B.A., Denison University, 1979
Citation awarded June, 2004
Jane’s first job out of Denison was as Jane Curtin’s secretary on the staff of “Saturday Night Live.” By 1980, she was the assistant to the producer, and by 1982, was the talent coordinator and later Associate Producer for WABC-TV’s “Good Morning, New York!”
In 1983, she began a long association with Woody Allen as his assistant on eight films, from “Broadway Danny Rose” to “Hannah and Her Sisters” to “Radio Days.” She was the associate producer for Allen’s film, “Alice.”
In 1991, she branched out on her own, and produced a 47-second film directed by the author, Tama Janowitz. Jane says, “The end credits were twice as long as the film!” She also wrote a short film, “Rosebud,” which was selected for The Edinburgh Film Festival. She added a “day job” to her freelancing, signing on to be a senior associate producer—and later, producer—on “The Joan Rivers Show,” and in 1993, during the Joan Rivers years, wrote a children’s book, “Now Everybody Really Hates Me.” In 1996, she published a sequel, “Now I Will Never Leave the Dinner Table.” The latter story, characterized as “an amusing revenge fantasy that captures sibling rivalry nicely,” was featured in The New York Times’ Magazine in July 2001.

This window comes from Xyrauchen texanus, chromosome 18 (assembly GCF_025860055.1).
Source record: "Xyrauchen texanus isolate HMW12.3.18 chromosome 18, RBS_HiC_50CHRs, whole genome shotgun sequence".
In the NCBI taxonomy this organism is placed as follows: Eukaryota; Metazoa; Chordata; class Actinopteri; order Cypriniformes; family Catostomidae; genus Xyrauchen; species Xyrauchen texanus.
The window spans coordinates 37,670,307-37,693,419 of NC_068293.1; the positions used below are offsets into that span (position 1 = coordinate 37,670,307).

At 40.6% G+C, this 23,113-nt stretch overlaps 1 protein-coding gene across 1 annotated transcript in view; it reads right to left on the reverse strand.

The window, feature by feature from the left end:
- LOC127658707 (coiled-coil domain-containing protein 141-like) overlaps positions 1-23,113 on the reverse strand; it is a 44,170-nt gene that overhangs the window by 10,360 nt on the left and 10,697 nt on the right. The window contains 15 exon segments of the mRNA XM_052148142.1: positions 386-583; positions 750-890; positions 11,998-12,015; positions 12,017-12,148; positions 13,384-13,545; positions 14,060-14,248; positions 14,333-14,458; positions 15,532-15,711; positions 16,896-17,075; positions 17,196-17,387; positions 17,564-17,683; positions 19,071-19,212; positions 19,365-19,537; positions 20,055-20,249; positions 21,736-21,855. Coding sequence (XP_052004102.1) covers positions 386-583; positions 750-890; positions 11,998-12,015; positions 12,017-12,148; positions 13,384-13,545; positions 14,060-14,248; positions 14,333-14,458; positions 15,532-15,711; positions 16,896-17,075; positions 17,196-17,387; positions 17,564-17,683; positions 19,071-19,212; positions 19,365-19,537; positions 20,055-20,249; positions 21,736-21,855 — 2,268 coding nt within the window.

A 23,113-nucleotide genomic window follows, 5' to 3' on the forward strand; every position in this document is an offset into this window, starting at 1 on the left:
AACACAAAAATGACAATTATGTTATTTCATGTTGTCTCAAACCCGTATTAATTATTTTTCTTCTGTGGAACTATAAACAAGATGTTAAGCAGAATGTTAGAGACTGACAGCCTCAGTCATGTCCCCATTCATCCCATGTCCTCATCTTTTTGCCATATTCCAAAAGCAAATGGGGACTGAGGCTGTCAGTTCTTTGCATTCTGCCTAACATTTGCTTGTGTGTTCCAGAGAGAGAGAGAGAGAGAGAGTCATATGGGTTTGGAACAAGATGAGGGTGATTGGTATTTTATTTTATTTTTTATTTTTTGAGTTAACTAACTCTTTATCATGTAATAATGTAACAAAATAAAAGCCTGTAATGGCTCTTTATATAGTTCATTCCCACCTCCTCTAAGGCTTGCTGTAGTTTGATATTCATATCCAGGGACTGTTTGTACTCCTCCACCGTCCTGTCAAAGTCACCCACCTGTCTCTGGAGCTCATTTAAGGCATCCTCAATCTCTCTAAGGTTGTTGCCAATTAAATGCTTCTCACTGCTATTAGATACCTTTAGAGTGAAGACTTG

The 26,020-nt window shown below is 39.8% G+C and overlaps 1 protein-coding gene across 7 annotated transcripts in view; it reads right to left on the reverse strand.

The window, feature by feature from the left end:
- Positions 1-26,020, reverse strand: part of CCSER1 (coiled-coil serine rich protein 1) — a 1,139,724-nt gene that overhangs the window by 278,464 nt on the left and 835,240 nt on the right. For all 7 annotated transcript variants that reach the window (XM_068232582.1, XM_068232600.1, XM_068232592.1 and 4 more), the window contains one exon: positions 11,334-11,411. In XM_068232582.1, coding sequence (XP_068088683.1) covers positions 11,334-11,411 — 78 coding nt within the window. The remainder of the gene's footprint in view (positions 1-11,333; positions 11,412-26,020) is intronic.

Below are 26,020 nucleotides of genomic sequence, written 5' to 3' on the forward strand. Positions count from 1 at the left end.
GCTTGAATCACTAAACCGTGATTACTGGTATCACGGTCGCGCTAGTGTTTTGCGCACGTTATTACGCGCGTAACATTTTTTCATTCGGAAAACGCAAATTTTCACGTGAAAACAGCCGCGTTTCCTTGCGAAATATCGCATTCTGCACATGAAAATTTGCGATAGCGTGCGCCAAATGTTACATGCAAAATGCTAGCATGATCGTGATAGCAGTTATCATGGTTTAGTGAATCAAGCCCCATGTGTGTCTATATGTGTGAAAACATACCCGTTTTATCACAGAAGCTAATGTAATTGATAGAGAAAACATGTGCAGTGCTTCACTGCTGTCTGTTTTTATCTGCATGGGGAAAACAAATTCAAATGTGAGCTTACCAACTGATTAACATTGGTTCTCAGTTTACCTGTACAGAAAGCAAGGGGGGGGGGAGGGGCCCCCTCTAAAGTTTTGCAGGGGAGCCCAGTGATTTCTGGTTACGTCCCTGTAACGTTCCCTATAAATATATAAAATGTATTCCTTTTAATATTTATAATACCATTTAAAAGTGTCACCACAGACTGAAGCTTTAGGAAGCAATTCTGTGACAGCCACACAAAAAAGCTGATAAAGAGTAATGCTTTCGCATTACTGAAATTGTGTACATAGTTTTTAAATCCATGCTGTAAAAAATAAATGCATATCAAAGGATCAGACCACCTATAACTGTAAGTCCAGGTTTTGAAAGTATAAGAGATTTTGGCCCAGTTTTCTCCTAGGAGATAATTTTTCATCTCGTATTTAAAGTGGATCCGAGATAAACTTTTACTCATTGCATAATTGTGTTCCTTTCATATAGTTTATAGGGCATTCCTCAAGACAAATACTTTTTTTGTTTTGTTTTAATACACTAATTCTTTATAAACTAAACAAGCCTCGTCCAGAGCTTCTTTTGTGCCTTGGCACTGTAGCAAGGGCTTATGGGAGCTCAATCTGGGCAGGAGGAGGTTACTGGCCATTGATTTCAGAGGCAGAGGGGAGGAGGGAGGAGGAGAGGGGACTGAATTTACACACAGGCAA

Jane, who is married to screenwriter/director Douglas McGrath (“Emma” and “Bullets Over Broadway”), says her favorite project, by far, to date has been raising their six-year-old son, Henry. Jane has now added “cancer survivor” to her list of credits after being diagnosed with ovarian cancer in August 2002.
Jane loves being a stay-at-home mom. While spending as much time with Henry as she wants, she wrote the original screenplay for “Beautiful Girl,” produced by the ABC Family Channel as a made-for-TV movie. “Beautiful Girl” debuted in October 2003 and became the Family Channel’s highest-rated program of 2003. The reviews were outstanding and Jane’s screenplay was praised for its sensitivity and deft touch.
Jane credits recently retired Professor Elliot Stout with igniting in her a passion for film, introducing her to the classic films, and fortifying her with the knowledge and technical skills necessary to turn this love into a career.
We honor Jane Read Martin ’79 for mining her creative genius in ways that fire the imagination of an audience from small children to their doting grandparents, for having crafted a masterful blend of career and home, and for the perseverance it takes to live out one’s dreams in the face of daunting odds.